We've all asked ourselves this question: "What would I have done differently if I knew then what I know now?" Imagine the companies you'd invest in, or the opportunities you'd have pursued.
Hindsight is always 20/20, of course. But a successful PR campaign is all about making bold moves today, not about waiting and seeing how things pan out first. Generally speaking, journalists don't want to hear about a great thing you did months after the fact, or after hearing about something just as good from a competitor.
That's why it's so important to understand where you fit within your industry. This knowledge will tell you how to position yourself to your audience when you have something to say, and when it's time to make your move.
It's especially critical now. Given the recent economic turmoil, some larger companies have been distracted with financial results or internal matters. This is something that smaller, nimbler organizations can use to their advantage when looking to get media coverage.
Start by playing to your strengths. First, hold your organization up against the backdrop of your industry. Are you growing at a time when competitors are still shrinking? Do you have a unique angle on a product or service that the bigger (and more bruised) competitors lack, and that bodes well for the future? Now is the time to speak up. Reporters are always on the lookout for success stories, but especially those from within industries widely perceived as troubled - think automotive or tourism.
You can also try falling back on your résumé. Perhaps you're an industry veteran who has spent years working at the bigger industry leaders, and now you're on your own. Use that experience to your advantage. Your insights automatically position you as an industry spokesperson and will carry more weight with reporters than the opinions of someone who is fresh on the scene, especially if you've lived through other recessions.
Maybe you're one of those lucky few who avoided being hit by the recession altogether. Why not extend your luck a bit further and brag a bit to a reporter? This is even more effective if your business is truly offbeat or niche, or operates out of public view.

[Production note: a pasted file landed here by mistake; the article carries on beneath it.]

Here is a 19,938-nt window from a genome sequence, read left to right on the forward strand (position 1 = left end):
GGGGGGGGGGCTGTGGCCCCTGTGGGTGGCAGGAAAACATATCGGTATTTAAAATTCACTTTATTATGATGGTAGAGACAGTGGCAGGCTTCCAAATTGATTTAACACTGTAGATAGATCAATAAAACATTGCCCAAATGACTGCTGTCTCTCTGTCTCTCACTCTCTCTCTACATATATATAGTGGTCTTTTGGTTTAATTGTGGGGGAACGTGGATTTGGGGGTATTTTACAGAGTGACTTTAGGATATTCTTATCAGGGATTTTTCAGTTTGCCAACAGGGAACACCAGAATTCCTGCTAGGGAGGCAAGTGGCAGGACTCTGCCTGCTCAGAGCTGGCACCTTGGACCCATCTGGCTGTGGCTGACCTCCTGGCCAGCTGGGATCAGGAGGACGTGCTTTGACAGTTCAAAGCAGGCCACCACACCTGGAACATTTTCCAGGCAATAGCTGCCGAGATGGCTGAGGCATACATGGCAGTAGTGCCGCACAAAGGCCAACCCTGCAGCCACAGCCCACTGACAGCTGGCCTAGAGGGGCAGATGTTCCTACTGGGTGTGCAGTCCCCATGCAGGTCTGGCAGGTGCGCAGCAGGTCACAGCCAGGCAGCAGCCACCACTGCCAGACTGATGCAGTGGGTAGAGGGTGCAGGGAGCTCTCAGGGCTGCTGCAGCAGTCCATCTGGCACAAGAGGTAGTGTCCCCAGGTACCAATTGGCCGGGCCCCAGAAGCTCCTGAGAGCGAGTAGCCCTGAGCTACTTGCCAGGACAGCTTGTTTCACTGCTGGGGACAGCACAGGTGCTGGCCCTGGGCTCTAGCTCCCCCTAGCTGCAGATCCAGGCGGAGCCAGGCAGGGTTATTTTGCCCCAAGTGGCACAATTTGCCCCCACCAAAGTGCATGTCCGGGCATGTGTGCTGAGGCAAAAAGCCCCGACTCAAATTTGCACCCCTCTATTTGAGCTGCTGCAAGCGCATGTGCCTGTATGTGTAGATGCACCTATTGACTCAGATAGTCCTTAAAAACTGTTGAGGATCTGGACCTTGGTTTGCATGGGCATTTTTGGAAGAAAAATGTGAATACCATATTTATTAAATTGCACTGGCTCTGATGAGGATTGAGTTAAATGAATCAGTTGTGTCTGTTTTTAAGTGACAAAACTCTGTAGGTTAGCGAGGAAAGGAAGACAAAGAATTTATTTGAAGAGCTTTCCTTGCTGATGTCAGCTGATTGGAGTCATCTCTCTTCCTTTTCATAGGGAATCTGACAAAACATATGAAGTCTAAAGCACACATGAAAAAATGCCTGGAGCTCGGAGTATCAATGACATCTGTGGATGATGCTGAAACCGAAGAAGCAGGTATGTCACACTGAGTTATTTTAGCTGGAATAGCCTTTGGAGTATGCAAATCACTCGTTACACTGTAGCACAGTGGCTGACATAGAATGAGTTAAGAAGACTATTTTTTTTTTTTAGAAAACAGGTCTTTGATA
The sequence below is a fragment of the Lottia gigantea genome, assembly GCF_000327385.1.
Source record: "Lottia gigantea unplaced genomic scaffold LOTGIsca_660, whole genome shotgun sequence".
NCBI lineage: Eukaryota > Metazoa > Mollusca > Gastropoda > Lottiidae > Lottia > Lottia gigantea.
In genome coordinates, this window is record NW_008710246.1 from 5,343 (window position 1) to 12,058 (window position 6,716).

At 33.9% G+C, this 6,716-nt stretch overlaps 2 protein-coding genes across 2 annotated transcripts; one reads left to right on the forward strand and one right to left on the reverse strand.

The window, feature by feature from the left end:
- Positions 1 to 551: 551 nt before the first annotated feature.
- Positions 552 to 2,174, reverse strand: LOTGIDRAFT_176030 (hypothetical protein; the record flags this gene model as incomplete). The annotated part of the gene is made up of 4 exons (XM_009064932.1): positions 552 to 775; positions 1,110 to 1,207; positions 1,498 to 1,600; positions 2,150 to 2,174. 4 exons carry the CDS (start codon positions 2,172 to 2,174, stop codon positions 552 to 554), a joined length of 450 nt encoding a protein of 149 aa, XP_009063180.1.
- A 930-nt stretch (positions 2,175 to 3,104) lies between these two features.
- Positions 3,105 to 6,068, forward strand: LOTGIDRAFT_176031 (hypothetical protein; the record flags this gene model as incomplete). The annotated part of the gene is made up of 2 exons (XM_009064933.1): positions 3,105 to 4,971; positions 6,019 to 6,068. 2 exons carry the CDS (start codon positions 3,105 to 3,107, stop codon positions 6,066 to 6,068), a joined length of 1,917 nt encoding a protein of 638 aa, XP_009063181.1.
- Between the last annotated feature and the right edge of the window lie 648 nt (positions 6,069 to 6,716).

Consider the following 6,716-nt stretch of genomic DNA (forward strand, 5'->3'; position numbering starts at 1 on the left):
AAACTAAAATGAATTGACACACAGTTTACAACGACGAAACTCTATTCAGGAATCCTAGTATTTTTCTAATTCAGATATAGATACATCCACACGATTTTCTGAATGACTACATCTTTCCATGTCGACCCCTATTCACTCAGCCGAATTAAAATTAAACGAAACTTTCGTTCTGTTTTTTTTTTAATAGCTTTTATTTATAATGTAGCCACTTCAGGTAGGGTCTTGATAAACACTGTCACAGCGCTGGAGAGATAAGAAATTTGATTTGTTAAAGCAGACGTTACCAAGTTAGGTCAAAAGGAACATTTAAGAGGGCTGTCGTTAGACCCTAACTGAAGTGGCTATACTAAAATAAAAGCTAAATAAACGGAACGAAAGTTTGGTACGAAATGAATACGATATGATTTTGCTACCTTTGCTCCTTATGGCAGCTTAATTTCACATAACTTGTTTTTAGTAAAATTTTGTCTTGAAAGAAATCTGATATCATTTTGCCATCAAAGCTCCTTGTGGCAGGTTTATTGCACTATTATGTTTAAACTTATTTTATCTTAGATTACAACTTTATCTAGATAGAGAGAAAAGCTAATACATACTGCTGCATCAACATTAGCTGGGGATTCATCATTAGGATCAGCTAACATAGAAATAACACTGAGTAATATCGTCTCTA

I've also met a few incredible entrepreneurs who came this close to losing everything over the past 18 months, but who, through a sudden flash of insight or hard work, not only muddled through but actually revived their business. This is definitely the type of person a business reporter wants to hear about.
Just remember the best practices I've been discussing since day one: Sell your story, not just you or your product. Ask yourself the question "so what?" before engaging a journalist. Yes, your business may be doing well, but millions of small businesses in Canada might say the same, so step back. What does your story mean in the context of your industry as it stands today, and where it's going? Making it into something bigger will help your chances of getting attention from a reporter who hears lots of pitches every day.
Regardless, don't sit on a good story that's begging to be told. Wait too long and you'll either let someone else steal your thunder or miss out on a great opportunity to raise the profile of your business.
You'll also end up with one more thing you'd do differently years down the road.